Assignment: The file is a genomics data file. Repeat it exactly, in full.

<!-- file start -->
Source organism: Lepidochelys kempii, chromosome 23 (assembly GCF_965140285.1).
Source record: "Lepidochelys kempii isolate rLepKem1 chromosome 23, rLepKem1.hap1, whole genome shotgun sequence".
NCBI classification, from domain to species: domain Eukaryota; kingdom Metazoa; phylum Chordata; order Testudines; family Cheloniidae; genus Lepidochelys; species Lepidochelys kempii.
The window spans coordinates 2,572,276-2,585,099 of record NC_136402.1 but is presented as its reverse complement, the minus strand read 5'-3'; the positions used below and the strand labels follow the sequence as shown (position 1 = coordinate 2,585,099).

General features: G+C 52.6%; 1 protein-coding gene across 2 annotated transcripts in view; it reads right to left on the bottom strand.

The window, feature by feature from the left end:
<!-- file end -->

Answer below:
Source organism: Lepidochelys kempii, chromosome 23 (assembly GCF_965140285.1).
Source record: "Lepidochelys kempii isolate rLepKem1 chromosome 23, rLepKem1.hap1, whole genome shotgun sequence".
NCBI classification, from domain to species: domain Eukaryota; kingdom Metazoa; phylum Chordata; order Testudines; family Cheloniidae; genus Lepidochelys; species Lepidochelys kempii.
The window spans coordinates 2,572,276-2,585,099 of record NC_136402.1 but is presented as its reverse complement, the minus strand read 5'-3'; the positions used below and the strand labels follow the sequence as shown (position 1 = coordinate 2,585,099).

General features: G+C 52.6%; 1 protein-coding gene across 2 annotated transcripts in view; it reads right to left on the bottom strand.

The window, feature by feature from the left end: